When Uncle Sam calls East Asia's bluff
At least by the measure of stock market prices, the world is returning to the happy days of early 2008, before the financial shocks. But some less obvious, yet perhaps more profound, signs point to fundamental changes. Asia, in particular, boasts about some of these - a shift in power and wealth to the East - but, in practice, is ill-prepared for their realisation.
The US is stretching all its military sinews to send just another 30,000 troops to Afghanistan, adding an extra US$30 billion to an already vast budget deficit. Meanwhile in Japan, America's closest Asian ally, the new government is demanding renegotiation of a bases agreement, notably over Okinawa, in respect of the US forces stationed there. Closer to home, Premier Wen Jiabao bizarrely claims that it is 'unfair' for other countries to ask Beijing to stop manipulating its currency by pegging it to a weak US dollar - to maintain a huge trade surplus while most other currencies appreciate.
Let us join the dots of these bits of news. For sure, the US has itself to blame for its costly Iraq involvement and partly so for the current need to reinforce its presence in Afghanistan. But huge though these costs are, they are little more than what the US spends every year on its presence in the western Pacific.
A cash-strapped nation may reasonably ask: what do we get from the massive military spending in a region that is the major source of our trade imbalance? Is South Korea no match for a starving North? Must Japan hide forever behind its 'peace constitution'? For sure, China would be happy enough to see the gradual withdrawal of US forces, in the expectation that it would fill the vacuum - making it easier not merely to pressure Taiwan into a reunification deal but to enforce its historically absurd claims over the whole South China Sea. But, for all their fretting about the need to loosen ties with Washington, Japan and South Korea are, in practice, so terrified by the idea that they do not think about it at all.
Maybe they should. Maybe Southeast Asian countries that provide facilities for the US military should be more upfront about the merits of the US security umbrella.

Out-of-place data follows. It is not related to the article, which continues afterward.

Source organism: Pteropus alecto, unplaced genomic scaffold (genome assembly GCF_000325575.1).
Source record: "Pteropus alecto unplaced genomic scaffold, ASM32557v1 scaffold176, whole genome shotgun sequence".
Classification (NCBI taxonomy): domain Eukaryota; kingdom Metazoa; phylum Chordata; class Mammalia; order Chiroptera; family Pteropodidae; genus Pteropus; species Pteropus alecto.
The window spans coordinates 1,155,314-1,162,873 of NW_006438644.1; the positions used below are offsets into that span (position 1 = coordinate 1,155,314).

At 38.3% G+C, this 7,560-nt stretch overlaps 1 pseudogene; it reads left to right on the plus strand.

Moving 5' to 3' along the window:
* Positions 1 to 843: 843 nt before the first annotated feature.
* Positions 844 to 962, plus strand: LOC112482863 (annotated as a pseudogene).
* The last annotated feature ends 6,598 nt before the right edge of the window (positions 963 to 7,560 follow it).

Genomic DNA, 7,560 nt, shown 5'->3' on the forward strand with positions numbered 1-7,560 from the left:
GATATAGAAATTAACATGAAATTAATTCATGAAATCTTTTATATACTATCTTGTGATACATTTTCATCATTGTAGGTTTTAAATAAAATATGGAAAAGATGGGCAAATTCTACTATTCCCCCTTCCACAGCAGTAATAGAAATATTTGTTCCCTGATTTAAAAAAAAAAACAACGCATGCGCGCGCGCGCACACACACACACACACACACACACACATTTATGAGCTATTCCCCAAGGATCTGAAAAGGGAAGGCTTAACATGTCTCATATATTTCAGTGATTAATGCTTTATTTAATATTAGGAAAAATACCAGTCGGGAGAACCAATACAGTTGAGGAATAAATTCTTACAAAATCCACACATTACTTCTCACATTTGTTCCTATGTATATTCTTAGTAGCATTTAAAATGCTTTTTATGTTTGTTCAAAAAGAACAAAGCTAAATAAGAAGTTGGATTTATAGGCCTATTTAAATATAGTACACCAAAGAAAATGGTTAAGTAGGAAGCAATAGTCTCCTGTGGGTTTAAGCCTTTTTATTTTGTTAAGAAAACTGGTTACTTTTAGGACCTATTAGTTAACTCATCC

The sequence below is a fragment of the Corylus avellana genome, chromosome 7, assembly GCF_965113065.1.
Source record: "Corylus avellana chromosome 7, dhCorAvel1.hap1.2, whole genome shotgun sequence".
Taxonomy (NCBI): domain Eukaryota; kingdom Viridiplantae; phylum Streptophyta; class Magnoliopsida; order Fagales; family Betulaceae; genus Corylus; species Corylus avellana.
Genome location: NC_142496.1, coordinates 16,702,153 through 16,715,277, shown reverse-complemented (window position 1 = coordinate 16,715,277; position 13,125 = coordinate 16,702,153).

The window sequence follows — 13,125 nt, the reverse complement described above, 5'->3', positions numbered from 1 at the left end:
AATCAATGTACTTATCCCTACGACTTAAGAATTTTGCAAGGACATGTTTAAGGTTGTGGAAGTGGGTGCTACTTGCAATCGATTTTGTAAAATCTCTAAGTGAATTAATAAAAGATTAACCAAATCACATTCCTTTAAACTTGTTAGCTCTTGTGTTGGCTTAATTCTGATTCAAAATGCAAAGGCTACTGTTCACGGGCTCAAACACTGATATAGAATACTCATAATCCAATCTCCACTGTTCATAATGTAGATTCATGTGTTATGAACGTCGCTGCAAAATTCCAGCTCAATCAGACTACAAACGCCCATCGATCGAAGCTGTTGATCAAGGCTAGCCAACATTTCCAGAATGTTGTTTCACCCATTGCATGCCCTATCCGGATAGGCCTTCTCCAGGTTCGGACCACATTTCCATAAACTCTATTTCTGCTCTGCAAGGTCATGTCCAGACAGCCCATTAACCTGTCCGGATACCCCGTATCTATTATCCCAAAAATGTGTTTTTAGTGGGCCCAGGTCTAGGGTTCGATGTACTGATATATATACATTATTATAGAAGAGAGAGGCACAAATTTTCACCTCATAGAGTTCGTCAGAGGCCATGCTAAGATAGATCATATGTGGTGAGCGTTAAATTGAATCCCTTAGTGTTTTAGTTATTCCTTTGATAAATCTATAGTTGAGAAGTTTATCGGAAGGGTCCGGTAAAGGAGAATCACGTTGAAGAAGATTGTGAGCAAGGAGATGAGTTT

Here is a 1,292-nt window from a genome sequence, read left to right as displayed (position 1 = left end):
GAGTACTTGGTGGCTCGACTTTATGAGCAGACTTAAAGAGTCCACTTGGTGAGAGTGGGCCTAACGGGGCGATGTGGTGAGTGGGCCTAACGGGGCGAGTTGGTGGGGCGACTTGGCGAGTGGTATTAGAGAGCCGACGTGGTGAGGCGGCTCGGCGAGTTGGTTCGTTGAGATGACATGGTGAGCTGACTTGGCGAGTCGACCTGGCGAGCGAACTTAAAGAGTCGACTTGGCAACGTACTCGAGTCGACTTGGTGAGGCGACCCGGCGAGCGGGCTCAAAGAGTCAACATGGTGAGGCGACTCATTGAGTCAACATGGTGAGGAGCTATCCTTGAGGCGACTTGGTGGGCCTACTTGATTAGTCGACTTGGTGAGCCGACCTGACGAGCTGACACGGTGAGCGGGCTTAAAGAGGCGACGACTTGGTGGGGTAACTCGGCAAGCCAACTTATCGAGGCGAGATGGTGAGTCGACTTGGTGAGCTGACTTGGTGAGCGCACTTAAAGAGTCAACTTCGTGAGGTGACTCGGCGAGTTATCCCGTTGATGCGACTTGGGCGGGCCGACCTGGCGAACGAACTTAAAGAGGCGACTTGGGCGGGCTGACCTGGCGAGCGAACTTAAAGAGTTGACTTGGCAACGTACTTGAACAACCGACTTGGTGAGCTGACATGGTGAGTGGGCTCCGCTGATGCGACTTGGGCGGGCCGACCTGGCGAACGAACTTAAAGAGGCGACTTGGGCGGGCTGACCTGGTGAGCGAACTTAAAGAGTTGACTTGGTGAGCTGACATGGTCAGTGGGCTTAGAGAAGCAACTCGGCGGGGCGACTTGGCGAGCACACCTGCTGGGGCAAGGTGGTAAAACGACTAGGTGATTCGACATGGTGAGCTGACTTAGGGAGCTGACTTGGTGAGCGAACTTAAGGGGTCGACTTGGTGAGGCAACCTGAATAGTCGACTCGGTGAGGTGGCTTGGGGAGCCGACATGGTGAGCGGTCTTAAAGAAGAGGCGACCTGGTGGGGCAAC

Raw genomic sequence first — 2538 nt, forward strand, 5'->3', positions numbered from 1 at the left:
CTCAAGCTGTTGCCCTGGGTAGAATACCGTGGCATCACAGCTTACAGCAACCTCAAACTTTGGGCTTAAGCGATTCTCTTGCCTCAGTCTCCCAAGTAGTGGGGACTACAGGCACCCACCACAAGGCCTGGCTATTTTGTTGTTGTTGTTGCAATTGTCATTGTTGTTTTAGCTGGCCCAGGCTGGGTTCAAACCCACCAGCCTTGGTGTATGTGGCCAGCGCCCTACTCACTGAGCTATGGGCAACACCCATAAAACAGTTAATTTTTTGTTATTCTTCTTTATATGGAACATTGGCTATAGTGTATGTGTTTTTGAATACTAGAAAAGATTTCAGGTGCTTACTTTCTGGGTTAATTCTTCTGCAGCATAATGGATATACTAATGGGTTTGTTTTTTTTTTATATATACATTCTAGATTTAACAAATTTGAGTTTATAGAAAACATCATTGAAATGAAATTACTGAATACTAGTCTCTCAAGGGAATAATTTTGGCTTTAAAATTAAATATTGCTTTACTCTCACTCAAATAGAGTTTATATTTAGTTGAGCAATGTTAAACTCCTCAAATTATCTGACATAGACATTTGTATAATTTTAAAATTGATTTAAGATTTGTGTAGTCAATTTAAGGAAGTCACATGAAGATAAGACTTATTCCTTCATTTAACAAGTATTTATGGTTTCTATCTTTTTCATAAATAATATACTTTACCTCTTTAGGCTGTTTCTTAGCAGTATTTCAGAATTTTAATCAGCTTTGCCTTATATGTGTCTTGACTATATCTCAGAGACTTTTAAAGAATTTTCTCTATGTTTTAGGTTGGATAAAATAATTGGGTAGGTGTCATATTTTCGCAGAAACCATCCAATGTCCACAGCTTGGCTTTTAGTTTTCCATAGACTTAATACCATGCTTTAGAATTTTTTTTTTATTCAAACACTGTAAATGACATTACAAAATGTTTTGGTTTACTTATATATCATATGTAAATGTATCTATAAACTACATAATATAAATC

This is not to suggest that the US will back out of Asia any time soon. But it may well demand rather more in return, whether as cash contributions or in commercial or diplomatic ways. In the past, American arrogance assumed that US power was unbeatable and the power of the dollar inexhaustible. But views in Washington are changing, and Main Street America is tiring of paying for US imperial over-reach, as well as for Wall Street's greed. It is noting, too, that the export of US jobs was driven by corporate profits, not national interest.
Of course, the US has abused the role of the dollar to finance its consumption excesses. But other countries, China included, have been equally irresponsible in assuming they have the right to export-led growth based on mercantilist notions and state-directed policies. No one ordered China to accumulate US$1 trillion of US Treasuries at the expense of its consumers.
This era is rapidly closing. It may be ended by US households maintaining a new sense of thrift. It may come when the US decides to level the playing field by using the trade weapons of last resort to impose import surcharges. Or, it may link up with the European Union, and some developing nations, to demand sanctions against China for currency manipulation, contrary to International Monetary Fund rules.
No one should forget that, when the US was in a similar, though less serious, situation in 1971, Washington ended the convertibility of dollars into gold and imposed an import surcharge. Chances are it will do so again, at least against countries like China. In short, the time is approaching when the US will call the bluff of a triumphalist but still dependent East Asia. Next year may well be when the empire strikes back.
Philip Bowring is a Hong Kong-based journalist and commentator